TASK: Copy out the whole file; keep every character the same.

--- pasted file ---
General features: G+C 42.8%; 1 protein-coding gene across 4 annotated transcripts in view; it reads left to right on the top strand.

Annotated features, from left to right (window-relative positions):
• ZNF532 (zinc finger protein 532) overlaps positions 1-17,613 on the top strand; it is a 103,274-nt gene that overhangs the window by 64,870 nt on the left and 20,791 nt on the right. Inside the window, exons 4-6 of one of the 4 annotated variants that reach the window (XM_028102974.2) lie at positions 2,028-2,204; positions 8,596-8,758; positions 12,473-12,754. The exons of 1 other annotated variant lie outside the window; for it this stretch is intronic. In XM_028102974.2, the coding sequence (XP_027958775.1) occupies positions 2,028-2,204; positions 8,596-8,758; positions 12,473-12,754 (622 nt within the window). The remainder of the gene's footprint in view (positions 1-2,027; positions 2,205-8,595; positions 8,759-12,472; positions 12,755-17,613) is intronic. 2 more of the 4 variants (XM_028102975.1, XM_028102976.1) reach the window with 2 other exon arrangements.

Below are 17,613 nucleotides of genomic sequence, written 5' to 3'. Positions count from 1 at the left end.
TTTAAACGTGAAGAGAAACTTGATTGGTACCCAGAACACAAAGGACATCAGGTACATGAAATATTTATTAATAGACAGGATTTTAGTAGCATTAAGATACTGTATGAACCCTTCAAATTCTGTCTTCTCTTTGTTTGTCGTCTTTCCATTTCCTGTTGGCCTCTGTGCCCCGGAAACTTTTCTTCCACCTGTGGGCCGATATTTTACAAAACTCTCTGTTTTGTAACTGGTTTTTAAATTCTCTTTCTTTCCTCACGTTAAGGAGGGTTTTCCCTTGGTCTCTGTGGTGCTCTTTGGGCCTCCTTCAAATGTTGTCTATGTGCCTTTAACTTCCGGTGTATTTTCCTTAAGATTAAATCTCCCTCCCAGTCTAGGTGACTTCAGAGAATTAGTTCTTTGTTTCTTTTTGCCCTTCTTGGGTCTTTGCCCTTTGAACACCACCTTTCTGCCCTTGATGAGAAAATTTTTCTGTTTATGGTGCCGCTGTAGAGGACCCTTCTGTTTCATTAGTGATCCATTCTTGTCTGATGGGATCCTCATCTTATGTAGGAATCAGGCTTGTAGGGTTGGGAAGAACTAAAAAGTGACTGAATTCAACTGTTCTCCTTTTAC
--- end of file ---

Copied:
General features: G+C 42.8%; 1 protein-coding gene across 4 annotated transcripts in view; it reads left to right on the top strand.

Annotated features, from left to right (window-relative positions):
• ZNF532 (zinc finger protein 532) overlaps positions 1-17,613 on the top strand; it is a 103,274-nt gene that overhangs the window by 64,870 nt on the left and 20,791 nt on the right. Inside the window, exons 4-6 of one of the 4 annotated variants that reach the window (XM_028102974.2) lie at positions 2,028-2,204; positions 8,596-8,758; positions 12,473-12,754. The exons of 1 other annotated variant lie outside the window; for it this stretch is intronic. In XM_028102974.2, the coding sequence (XP_027958775.1) occupies positions 2,028-2,204; positions 8,596-8,758; positions 12,473-12,754 (622 nt within the window). The remainder of the gene's footprint in view (positions 1-2,027; positions 2,205-8,595; positions 8,759-12,472; positions 12,755-17,613) is intronic. 2 more of the 4 variants (XM_028102975.1, XM_028102976.1) reach the window with 2 other exon arrangements.

Below are 17,613 nucleotides of genomic sequence, written 5' to 3'. Positions count from 1 at the left end.
TTTAAACGTGAAGAGAAACTTGATTGGTACCCAGAACACAAAGGACATCAGGTACATGAAATATTTATTAATAGACAGGATTTTAGTAGCATTAAGATACTGTATGAACCCTTCAAATTCTGTCTTCTCTTTGTTTGTCGTCTTTCCATTTCCTGTTGGCCTCTGTGCCCCGGAAACTTTTCTTCCACCTGTGGGCCGATATTTTACAAAACTCTCTGTTTTGTAACTGGTTTTTAAATTCTCTTTCTTTCCTCACGTTAAGGAGGGTTTTCCCTTGGTCTCTGTGGTGCTCTTTGGGCCTCCTTCAAATGTTGTCTATGTGCCTTTAACTTCCGGTGTATTTTCCTTAAGATTAAATCTCCCTCCCAGTCTAGGTGACTTCAGAGAATTAGTTCTTTGTTTCTTTTTGCCCTTCTTGGGTCTTTGCCCTTTGAACACCACCTTTCTGCCCTTGATGAGAAAATTTTTCTGTTTATGGTGCCGCTGTAGAGGACCCTTCTGTTTCATTAGTGATCCATTCTTGTCTGATGGGATCCTCATCTTATGTAGGAATCAGGCTTGTAGGGTTGGGAAGAACTAAAAAGTGACTGAATTCAACTGTTCTCCTTTTAC